Friday, August 6, 2010

Was the Transfiguration a miracle?


St. Thomas claimed that the Transfiguration was a miracle; but the renowned biblical scholar Cornelius a’ Lapide (d. 1637) holds that it was not a miracle, but rather the cessation of a constant miracle – i.e. the miracle was that Christ did not always shine with the brilliance of his glory. First the two claims:

According to the Angelic Doctor

In the Transfiguration, the glory of the beatific vision (which Christ possessed in his soul since his conception) overflowed into Our Savior’s body not as an immanent quality but after the manner of a transient passion – in other words, the change was only temporary. Moreover, the glory shone in Christ’s body only according to the quality of “clarity” or “brightness” and not according to the other qualities (e.g. subtlety, agility, etc.).

This overflowing of glory was a foretaste of the Resurrection and was miraculous, since the glory of the Resurrection was to be merited by the Cross and it was only by a special divine dispensation that this glory should be experienced in part at the Transfiguration. Thus, the Transfiguration is properly a miracle as a clarity was given to the body of Christ in a most extraordinary manner before his glorification (ST III, q. 45, a. 2).


According to Cornelius a’ Lapide

In his commentary on Matthew, Lapide states that “this splendor, as well as the other gifts of a glorified body, appertained to the body of Christ throughout the whole time of His life, from the very moment of His Conception. Nevertheless, in order that Christ might suffer and have His conversation among men, this glory and all the other gifts which I have spoken of were held back, as it were, in the beatified soul of Christ, so that it did not infuse them into His body by means of a physical emanation. Otherwise they would have shone through His body, like light through a lantern. This repression, therefore, was a miracle. And the cessation of this repression in the Transfiguration, and emanation of the interior splendor into the body of Christ was the cessation of a miracle. But to men it seemed to be a miracle, because it was new, and they were ignorant of the cause.” Thus, he maintains that the Transfiguration was not a miracle, but the “cessation of a miracle,” i.e. the temporary relaxing of a constant miracle by which Christ held back the glory of his soul from his body.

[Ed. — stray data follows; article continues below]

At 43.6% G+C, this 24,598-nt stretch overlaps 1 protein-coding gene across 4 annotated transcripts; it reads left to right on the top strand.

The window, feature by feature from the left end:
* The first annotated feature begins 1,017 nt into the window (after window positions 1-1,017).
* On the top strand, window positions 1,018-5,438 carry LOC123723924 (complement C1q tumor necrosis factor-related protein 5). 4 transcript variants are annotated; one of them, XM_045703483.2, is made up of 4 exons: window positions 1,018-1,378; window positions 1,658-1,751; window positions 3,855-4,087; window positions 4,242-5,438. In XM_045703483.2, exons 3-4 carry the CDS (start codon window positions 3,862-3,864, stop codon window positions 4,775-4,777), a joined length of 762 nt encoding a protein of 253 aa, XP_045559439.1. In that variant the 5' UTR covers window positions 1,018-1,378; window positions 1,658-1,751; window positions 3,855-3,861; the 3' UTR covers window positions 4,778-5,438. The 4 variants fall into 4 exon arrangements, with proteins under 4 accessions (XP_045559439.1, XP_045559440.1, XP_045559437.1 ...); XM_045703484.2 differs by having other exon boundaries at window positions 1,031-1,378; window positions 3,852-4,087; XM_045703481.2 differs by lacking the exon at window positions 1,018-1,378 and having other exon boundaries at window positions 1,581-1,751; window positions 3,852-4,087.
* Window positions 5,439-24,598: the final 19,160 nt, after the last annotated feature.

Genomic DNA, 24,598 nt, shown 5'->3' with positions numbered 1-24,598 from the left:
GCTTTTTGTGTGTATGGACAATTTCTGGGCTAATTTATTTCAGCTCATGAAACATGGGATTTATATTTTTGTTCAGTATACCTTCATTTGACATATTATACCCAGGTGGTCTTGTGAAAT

The Transfiguration was a miracle

Lapide’s opinion, however, seems improbable. First, we must recognize that miracles are said to be of three types (ST I-II, q.113, a.10): the first sense of a miracle refers to those acts which can only be performed by God and which inspire wonder and awe in men, because their cause lies hidden (this is the broadest definition and would even include the creation of the world)—and in this sense, the Transfiguration was indeed a miracle and not the cessation of a constant miracle. In a second way, a miracle is said to be when a form is introduced to a body which is beyond the natural capacity of that body (e.g. the resurrection of the body or changing water to wine), in this sense the Transfiguration does not seem to be a miracle, since it is within the body is capable of glory without the addition of a new form. Finally, an event may be called miraculous when it occurs outside the usual order of things (e.g. ecstatic visions, healings, etc.) and in this sense the Transfiguration was miracle.

Moreover, it is in this final sense of “miracle” (an event which occurs outside the usual order of reality) in which an event is most properly called miraculous. Thus, it seems that the Transfiguration of our Lord was not the temporary cessation of a constant miracle, but was itself a miraculous event – this is especially true, considering that Our Savior had not yet merited the glory of his Resurrection through the sufferings of his Passion.

4 comments:

Reginaldus said...

This discussion can be helpful in understanding many other mysteries of the faith: the resurrection, bilocation, the angels, etc.

Seraphim said...

Aquinas' position may not be incompatible with Lapide's, imho.

Aquinas is focusing on the phenomenology of the Taboric Light - the quality of "clarity" it displayed and its manifestation through his BODY. Before the Resurrection His body and ours would not have properly been glorified bodies, and therefore neither His nor ours should naturally manifest the divinity they contain (His by nature, ours by participation or theosis). From this perspective the Transfiguration was a miracle, or a foreshadowing of glory to come.